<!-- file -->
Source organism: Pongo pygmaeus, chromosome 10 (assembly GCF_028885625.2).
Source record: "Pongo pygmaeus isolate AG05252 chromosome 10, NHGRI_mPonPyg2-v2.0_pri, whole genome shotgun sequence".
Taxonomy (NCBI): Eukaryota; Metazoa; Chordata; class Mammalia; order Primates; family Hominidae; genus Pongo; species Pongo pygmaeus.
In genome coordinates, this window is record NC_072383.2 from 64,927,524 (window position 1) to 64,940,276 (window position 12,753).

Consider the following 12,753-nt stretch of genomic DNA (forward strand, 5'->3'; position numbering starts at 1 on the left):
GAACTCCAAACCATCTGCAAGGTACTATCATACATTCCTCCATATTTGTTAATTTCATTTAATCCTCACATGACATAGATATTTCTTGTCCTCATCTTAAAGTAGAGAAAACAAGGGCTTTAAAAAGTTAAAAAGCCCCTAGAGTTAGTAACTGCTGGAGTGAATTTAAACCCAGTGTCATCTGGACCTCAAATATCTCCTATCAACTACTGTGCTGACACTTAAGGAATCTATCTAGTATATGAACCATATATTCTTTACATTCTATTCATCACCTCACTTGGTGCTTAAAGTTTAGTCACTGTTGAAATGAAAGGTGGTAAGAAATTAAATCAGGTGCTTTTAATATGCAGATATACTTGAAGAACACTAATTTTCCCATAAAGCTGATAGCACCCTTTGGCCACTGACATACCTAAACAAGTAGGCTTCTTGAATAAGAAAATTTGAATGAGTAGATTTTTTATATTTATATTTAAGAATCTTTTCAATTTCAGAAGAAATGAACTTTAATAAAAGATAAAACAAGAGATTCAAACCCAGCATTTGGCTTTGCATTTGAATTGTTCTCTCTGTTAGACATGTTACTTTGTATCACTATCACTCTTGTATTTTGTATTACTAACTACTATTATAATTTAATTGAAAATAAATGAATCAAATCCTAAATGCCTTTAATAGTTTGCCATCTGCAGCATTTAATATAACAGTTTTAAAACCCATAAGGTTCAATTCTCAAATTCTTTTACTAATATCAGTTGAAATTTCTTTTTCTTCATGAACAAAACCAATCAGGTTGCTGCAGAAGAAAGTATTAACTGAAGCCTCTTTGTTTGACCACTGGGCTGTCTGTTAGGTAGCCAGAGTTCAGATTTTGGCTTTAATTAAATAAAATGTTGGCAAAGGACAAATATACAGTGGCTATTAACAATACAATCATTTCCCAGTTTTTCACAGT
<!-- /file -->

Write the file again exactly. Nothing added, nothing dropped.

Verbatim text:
Source organism: Pongo pygmaeus, chromosome 10 (assembly GCF_028885625.2).
Source record: "Pongo pygmaeus isolate AG05252 chromosome 10, NHGRI_mPonPyg2-v2.0_pri, whole genome shotgun sequence".
Taxonomy (NCBI): Eukaryota; Metazoa; Chordata; class Mammalia; order Primates; family Hominidae; genus Pongo; species Pongo pygmaeus.
In genome coordinates, this window is record NC_072383.2 from 64,927,524 (window position 1) to 64,940,276 (window position 12,753).

Consider the following 12,753-nt stretch of genomic DNA (forward strand, 5'->3'; position numbering starts at 1 on the left):
GAACTCCAAACCATCTGCAAGGTACTATCATACATTCCTCCATATTTGTTAATTTCATTTAATCCTCACATGACATAGATATTTCTTGTCCTCATCTTAAAGTAGAGAAAACAAGGGCTTTAAAAAGTTAAAAAGCCCCTAGAGTTAGTAACTGCTGGAGTGAATTTAAACCCAGTGTCATCTGGACCTCAAATATCTCCTATCAACTACTGTGCTGACACTTAAGGAATCTATCTAGTATATGAACCATATATTCTTTACATTCTATTCATCACCTCACTTGGTGCTTAAAGTTTAGTCACTGTTGAAATGAAAGGTGGTAAGAAATTAAATCAGGTGCTTTTAATATGCAGATATACTTGAAGAACACTAATTTTCCCATAAAGCTGATAGCACCCTTTGGCCACTGACATACCTAAACAAGTAGGCTTCTTGAATAAGAAAATTTGAATGAGTAGATTTTTTATATTTATATTTAAGAATCTTTTCAATTTCAGAAGAAATGAACTTTAATAAAAGATAAAACAAGAGATTCAAACCCAGCATTTGGCTTTGCATTTGAATTGTTCTCTCTGTTAGACATGTTACTTTGTATCACTATCACTCTTGTATTTTGTATTACTAACTACTATTATAATTTAATTGAAAATAAATGAATCAAATCCTAAATGCCTTTAATAGTTTGCCATCTGCAGCATTTAATATAACAGTTTTAAAACCCATAAGGTTCAATTCTCAAATTCTTTTACTAATATCAGTTGAAATTTCTTTTTCTTCATGAACAAAACCAATCAGGTTGCTGCAGAAGAAAGTATTAACTGAAGCCTCTTTGTTTGACCACTGGGCTGTCTGTTAGGTAGCCAGAGTTCAGATTTTGGCTTTAATTAAATAAAATGTTGGCAAAGGACAAATATACAGTGGCTATTAACAATACAATCATTTCCCAGTTTTTCACAGT